Miller v. Dugan et al
ORDER granting in part and denying in part 39 Motion for Attorney Fees, in favor of John Edward Miller against City of Barling, Jerrod Wayne Scott and Kevin R. Dugan. Signed by Honorable P. K. Holmes, III on June 26, 2013. (jas)
IN THE UNITED STATES DISTRICT COURT
WESTERN DISTRICT OF ARKANSAS
FORT SMITH DIVISION
JOHN EDWARD MILLER
Case No. 2:11-CV-02129
KEVIN R. DUGAN; JERROD WAYNE
SCOTT; and CITY OF BARLING
MEMORANDUM OPINION AND ORDER
Currently before the Court are Plaintiff John Edward Miller’s Motion for Assessment of
Attorney’s Fees, Expenses, and “Upward Adjustment” of Fees and Brief in Support Thereof (Doc.
39), Defendants’ Response (Doc. 41), Plaintiff’s Reply (Doc.42), and Defendants’ Sur-Reply (Doc.
43).1 For the reasons set forth below, Plaintiff’s Motion for Assessment of Attorney’s Fees,
Expenses, and “Upward Adjustment” of Fees is GRANTED IN PART and DENIED IN PART.
Plaintiff brought this action under 42 U.S.C. § 1983 of the Federal Civil Rights Act, alleging
Defendants violated his rights under the First and Fourth Amendments to the Constitution and
asserting various state law tort claims. On December 17, 2012, Plaintiff filed a Notice of
Acceptance of Defendants’ Offer of Judgment (Doc. 37). Accordingly, the Clerk entered Judgment
(Doc. 38) in favor of Plaintiff and against Defendants jointly in the amount of $40,000, plus costs
and attorney’s fees. Plaintiff then moved for an assessment of attorney’s fees and costs recoverable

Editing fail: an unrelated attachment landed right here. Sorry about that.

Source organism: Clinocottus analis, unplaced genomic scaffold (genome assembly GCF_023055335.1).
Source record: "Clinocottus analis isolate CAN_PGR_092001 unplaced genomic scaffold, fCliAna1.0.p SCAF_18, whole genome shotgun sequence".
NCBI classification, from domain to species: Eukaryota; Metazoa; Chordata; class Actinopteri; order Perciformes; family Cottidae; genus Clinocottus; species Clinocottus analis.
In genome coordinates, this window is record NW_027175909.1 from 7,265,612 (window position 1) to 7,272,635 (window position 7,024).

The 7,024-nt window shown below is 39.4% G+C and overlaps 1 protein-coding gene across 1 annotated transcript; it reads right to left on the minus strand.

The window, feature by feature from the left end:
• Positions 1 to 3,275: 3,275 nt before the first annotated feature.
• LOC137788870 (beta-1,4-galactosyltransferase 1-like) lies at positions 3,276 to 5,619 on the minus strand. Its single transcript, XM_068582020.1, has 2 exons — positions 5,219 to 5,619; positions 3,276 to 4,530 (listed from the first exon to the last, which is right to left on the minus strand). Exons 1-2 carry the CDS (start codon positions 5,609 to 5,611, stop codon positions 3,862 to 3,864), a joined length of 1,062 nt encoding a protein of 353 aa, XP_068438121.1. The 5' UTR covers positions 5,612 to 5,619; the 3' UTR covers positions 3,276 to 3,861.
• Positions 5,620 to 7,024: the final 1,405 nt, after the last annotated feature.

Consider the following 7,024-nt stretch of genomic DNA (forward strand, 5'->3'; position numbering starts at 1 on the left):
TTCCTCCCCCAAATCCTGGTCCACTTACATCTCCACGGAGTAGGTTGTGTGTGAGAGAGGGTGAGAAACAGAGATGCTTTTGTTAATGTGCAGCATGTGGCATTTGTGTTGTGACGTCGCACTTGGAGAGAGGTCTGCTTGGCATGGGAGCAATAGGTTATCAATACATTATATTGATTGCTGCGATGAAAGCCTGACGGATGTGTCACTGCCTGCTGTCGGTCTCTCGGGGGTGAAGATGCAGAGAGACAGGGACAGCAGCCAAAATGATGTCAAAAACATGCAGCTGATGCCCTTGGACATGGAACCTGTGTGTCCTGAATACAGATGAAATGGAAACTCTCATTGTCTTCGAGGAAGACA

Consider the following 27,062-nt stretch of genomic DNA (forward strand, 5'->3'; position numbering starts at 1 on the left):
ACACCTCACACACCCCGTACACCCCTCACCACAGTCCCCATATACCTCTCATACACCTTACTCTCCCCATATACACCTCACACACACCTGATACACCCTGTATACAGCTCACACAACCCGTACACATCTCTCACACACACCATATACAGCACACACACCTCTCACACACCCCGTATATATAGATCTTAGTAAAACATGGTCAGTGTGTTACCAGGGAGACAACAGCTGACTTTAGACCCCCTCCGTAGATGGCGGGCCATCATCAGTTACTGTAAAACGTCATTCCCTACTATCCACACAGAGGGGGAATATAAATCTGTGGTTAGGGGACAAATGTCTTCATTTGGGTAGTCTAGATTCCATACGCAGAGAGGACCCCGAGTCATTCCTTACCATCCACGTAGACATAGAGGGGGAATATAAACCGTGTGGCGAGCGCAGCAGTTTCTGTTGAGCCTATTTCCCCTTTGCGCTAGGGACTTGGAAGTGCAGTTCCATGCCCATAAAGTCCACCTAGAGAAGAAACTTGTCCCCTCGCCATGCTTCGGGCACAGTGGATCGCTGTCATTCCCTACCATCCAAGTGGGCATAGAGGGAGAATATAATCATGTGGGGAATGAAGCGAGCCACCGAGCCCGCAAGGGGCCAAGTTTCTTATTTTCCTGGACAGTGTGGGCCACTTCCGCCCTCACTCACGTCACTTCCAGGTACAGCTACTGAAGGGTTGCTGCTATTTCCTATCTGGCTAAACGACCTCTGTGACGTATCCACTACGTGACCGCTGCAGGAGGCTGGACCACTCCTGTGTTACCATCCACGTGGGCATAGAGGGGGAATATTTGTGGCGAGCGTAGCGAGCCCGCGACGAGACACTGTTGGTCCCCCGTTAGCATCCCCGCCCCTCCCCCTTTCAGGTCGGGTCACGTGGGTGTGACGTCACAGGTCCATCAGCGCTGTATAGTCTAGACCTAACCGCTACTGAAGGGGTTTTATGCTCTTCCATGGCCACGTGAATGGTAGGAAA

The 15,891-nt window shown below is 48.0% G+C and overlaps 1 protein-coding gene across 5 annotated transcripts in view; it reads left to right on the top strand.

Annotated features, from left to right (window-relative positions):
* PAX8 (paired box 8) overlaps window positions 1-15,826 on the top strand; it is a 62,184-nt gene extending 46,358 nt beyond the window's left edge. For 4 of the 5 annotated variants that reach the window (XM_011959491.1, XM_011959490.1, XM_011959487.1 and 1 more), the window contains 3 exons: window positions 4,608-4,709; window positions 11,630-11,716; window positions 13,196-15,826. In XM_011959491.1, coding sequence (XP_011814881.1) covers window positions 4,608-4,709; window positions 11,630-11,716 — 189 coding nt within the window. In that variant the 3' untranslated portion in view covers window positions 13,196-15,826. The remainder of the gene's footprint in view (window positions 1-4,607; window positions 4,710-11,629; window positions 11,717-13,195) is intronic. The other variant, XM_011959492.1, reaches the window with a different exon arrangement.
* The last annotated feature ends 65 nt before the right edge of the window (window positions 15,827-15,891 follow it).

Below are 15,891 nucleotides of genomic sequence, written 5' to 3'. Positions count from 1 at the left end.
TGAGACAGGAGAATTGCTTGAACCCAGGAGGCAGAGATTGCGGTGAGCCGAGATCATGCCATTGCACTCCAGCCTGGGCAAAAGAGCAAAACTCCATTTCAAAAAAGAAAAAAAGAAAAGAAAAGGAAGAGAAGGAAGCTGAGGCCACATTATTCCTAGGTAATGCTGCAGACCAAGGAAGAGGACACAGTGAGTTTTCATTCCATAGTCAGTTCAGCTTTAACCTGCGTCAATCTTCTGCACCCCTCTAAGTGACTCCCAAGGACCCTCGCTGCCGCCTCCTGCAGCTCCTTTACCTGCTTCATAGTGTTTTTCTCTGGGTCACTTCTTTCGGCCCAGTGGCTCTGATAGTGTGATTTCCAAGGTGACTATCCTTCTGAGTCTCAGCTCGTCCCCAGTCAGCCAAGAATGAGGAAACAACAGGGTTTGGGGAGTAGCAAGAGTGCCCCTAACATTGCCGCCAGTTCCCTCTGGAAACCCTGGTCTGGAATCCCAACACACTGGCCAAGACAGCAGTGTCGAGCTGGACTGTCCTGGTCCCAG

under 42 U.S.C. § 1988 and 28 U.S.C. § 1920.
The Court has reviewed and considered Plaintiff’s Reply and Defendants’ Sur-Reply, even
though both documents were filed without leave of Court, in violation of Local Rule 7.2.
Plaintiff seeks a total of $2,819.80 in costs, $55,360.00 in attorney’s fees, and an upward
adjustment of attorney’s fees in the amount of $27,675.00. In addition, Plaintiff requests $6,000.00
in prejudgment interest on the damage award and postjudgment interest on the judgment to accrue
at a rate of 10%. In support of his Motion, Plaintiff submitted an itemized list of hours billed to this
case by his attorney, Stephen J. Capron (“Capron”); an itemized list of costs and expenses; the sworn
declaration of Capron; and a separate Bill of Costs (Doc. 40). The Judgment explicitly provides that
Plaintiff is entitled to recover reasonable attorney’s fees and costs. The issue here is whether the
amounts claimed by Plaintiff are reasonable. With regard to attorney’s fees, Defendants object to
the reasonableness of the number of hours expended and the upward adjustment. Defendants also